The comments by NITI Aayog, the think tank, on the National Sample Survey Office’s jobs report was cited by Mohanan as an example of interference. The spokesmen for the think tank and the statistics ministry didn’t immediately respond to separate emails seeking comments.
Mohanan’s views highlight a risk to autonomy of institutions under Prime Minister Narendra Modi’s government, which has been accused of meddling with the functioning of entities from the central bank to the federal police. It also undermines the reliability of data, some of which have seen substantial revision recently.
Data last month showed economic growth in the year Modi banned 86 per cent of currency was among the fastest ever at 8.2 per cent.
“The magnitude is the issue,” Mohanan said. “If the revisions are large, then there is a problem not just for investors but also for the government because a lot of calculations are based on those GDP numbers.”
At the same time, the government withheld a jobs report that purportedly showed it in poor light. The data, which was leaked and reported by Business Standard
, showed jobless rate was at the highest in 45 years.
“Over the years, we found that the ministry of statistics was not being serious about the commission," Mohanan said. “We found that one of the reports that we had approved was not getting released.”
The government has rejected the findings of the leaked jobs data, saying they aren’t final, according to NITI Aayog Vice Chairman Rajiv Kumar.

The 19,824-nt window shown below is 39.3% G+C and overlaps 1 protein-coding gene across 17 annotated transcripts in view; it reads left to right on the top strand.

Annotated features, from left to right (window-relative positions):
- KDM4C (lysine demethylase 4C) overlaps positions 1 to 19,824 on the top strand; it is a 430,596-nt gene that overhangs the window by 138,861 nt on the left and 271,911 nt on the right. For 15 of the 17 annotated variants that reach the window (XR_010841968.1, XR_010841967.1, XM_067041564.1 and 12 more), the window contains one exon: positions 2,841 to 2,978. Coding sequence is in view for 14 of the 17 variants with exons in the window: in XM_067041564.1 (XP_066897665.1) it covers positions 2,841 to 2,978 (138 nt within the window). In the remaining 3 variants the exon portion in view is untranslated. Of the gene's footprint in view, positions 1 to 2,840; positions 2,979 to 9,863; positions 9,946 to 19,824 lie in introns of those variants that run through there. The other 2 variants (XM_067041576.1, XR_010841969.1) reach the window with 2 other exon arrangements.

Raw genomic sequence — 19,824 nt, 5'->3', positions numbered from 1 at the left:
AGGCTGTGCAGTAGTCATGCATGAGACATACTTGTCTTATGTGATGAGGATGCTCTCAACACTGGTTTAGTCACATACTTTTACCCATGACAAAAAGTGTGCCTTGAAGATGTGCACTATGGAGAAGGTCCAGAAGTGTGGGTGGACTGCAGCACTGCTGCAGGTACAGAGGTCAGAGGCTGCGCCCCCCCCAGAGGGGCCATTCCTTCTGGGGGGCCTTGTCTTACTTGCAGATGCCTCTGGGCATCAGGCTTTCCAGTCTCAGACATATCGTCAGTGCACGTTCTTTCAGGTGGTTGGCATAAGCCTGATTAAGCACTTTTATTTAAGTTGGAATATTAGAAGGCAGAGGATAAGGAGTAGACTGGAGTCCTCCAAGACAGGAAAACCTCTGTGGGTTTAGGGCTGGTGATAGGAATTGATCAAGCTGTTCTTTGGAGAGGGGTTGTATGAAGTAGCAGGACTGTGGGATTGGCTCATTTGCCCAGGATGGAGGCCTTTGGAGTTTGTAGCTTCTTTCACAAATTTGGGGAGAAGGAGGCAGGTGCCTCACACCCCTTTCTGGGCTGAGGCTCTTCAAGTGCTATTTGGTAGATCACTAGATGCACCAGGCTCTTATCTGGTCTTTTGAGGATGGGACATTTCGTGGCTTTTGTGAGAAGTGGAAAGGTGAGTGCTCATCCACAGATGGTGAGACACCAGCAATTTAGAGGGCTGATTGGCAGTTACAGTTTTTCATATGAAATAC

Eminent economists such as Kaushik Basu have expressed concerns about India’s job situation, saying it is worse than many suspect.
With elections due by May, that’s bound to hurt the image of Modi, who came to power promising to create 10 million jobs annually. While his government’s final budget focused on relieving distress of farmers, it was missing details on measures to curb unemployment.
For a country aiming to become a $5 trillion economy by 2025 and lure more foreign investments, there is a dearth of reliable official statistics ranging from monthly retail sales data to housing starts.
Mohanan said the problem was a lack of manpower and government apathy.
Almost a fifth of the posts in the Indian Statistical Service were vacant, while that number was about a quarter for the junior positions, according to the statistics ministry’s latest annual report.
“Money isn’t an issue, manpower is,” he said. “But this broadly is in line with the government’s policy where it is not recruiting.”